The vineyards of Greece benefit from a remarkable heritage of old autochthonous grape varieties, sometimes in very old pre-phylloxera vines, to which a handful of winegrowers in search of authenticity have devoted their life's work. This is the case of Vladis Sclavos, on the island of Kefalonia: white or red, the wines are admirable in character and naturalness.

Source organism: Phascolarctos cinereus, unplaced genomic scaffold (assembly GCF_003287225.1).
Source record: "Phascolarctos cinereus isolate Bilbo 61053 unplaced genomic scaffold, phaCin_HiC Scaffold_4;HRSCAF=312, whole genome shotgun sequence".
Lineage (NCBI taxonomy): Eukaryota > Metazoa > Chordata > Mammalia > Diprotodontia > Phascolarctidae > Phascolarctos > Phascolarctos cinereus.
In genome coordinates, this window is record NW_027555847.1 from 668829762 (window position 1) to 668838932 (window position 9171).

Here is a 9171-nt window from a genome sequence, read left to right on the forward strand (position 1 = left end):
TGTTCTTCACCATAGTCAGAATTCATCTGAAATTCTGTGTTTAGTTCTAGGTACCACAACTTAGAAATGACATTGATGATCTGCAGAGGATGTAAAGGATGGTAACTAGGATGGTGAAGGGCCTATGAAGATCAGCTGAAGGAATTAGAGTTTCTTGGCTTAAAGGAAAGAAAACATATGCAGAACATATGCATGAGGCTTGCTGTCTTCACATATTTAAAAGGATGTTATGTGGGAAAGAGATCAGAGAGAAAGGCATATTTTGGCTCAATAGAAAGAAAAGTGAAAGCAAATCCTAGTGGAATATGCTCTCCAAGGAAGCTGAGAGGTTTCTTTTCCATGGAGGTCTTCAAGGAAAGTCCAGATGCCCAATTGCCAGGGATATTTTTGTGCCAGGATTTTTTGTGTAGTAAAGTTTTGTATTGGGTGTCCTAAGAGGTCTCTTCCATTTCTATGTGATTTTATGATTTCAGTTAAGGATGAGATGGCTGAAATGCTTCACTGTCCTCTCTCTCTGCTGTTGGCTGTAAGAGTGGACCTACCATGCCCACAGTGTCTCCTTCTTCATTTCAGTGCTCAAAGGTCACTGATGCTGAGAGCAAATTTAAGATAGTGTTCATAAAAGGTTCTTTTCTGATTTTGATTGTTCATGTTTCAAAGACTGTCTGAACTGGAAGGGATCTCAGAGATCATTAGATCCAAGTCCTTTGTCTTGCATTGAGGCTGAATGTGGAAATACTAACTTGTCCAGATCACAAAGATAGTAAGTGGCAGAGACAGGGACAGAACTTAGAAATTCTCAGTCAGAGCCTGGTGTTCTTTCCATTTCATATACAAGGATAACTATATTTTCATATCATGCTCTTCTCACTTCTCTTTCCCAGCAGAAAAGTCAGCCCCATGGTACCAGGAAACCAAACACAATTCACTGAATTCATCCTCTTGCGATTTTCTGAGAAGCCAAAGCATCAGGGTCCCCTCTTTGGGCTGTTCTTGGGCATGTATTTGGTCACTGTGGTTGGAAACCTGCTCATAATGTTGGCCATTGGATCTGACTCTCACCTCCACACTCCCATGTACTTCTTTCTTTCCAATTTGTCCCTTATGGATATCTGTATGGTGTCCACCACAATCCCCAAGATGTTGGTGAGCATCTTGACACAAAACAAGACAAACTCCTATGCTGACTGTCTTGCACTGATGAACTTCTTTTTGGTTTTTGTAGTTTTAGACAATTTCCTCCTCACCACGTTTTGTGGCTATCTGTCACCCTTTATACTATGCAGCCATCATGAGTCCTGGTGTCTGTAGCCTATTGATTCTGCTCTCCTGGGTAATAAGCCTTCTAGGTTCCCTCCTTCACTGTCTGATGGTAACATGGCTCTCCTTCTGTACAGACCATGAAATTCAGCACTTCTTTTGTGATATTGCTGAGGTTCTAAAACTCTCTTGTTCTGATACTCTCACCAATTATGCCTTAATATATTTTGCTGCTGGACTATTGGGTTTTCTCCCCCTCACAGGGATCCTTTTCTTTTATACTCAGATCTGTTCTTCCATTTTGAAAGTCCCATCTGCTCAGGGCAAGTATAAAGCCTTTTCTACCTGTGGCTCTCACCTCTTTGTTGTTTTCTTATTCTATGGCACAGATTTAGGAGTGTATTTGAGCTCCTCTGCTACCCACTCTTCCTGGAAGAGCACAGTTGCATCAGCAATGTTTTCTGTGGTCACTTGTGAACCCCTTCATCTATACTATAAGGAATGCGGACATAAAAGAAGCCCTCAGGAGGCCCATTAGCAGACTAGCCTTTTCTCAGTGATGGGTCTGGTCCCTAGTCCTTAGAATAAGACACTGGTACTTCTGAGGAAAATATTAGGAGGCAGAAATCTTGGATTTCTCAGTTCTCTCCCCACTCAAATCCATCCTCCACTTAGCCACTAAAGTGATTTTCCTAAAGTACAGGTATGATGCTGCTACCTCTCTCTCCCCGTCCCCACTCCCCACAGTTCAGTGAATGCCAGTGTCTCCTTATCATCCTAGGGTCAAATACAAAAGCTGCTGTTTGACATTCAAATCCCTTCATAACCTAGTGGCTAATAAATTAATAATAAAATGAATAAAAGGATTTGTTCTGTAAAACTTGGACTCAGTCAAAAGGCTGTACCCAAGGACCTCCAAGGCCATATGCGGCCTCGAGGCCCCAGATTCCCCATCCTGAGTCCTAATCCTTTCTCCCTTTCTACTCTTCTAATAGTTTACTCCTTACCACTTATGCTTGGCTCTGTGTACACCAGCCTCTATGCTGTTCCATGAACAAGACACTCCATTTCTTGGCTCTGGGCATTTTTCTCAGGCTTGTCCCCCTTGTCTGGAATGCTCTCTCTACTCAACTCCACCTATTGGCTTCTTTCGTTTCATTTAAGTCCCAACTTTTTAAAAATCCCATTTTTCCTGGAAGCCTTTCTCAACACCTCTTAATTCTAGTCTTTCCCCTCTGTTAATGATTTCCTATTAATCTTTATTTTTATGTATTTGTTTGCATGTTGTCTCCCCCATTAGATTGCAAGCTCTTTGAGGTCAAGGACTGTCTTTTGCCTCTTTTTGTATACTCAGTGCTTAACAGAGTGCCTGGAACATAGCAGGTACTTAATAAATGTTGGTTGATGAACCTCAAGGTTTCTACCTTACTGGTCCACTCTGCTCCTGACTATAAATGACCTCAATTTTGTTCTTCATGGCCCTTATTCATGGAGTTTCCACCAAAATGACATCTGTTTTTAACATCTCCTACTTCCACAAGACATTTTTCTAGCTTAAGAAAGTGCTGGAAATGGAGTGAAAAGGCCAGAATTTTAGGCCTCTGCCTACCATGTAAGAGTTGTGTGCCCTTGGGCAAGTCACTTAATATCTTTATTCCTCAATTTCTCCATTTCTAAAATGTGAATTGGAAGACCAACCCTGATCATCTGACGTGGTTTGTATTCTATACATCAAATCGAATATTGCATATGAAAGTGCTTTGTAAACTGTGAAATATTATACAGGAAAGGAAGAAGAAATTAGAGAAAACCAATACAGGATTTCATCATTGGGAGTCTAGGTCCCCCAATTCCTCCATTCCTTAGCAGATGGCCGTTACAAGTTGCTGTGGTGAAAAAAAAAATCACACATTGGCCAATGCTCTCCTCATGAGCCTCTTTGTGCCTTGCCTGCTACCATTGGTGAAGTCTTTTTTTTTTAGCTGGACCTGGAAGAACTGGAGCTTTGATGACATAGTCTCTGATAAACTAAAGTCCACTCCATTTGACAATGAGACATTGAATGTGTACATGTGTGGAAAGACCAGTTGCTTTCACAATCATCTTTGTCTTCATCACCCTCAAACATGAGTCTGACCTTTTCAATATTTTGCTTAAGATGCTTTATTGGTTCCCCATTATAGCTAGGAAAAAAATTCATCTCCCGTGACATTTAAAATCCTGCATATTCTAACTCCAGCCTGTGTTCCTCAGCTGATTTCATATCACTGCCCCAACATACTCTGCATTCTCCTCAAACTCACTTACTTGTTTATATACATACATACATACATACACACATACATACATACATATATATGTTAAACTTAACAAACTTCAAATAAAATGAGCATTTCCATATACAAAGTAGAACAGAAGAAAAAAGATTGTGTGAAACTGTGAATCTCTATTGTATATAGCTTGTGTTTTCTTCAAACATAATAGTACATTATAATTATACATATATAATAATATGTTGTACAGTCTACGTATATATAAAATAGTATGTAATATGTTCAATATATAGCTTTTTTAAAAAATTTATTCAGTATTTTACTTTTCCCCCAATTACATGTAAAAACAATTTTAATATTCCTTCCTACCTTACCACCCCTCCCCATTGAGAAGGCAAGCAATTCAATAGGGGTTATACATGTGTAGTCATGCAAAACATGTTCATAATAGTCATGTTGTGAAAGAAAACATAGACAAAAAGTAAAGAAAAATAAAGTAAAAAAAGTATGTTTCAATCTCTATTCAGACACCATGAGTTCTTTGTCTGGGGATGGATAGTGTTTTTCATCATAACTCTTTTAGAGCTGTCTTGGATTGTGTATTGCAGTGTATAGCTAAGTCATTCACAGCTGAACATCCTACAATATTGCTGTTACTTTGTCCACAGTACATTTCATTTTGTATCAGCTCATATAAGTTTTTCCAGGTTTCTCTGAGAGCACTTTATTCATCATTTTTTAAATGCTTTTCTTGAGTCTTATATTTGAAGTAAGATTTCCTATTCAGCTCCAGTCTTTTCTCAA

A neighbor of Ithaca dear to Ulysses, the island of Kefalonia is located in the Ionian Sea, opposite the Gulf of Patras, to the west of mainland Greece. Mountainous with limestone soils, it bears an old tradition of viticulture and grape varieties to which Vladis Sclavos remains totally loyal. After studying agricultural engineering, at the end of the 1990s he took over the family vines located near Lixouri and plots on the slopes of Mount Ainos. The estate is now made up of 6 hectares of vines plus a few plots for rent: he cultivates there in a very natural way – no weedkillers, no pesticides –, in biodynamics, the traditional grape varieties of Cephalonia: Robola, Vostilidi, Muscat for the whites, Mavrodaphne for the reds. The vinifications, without inputs, produce pure and frank wines, marked by the singularity and the striking minerality of the terroir.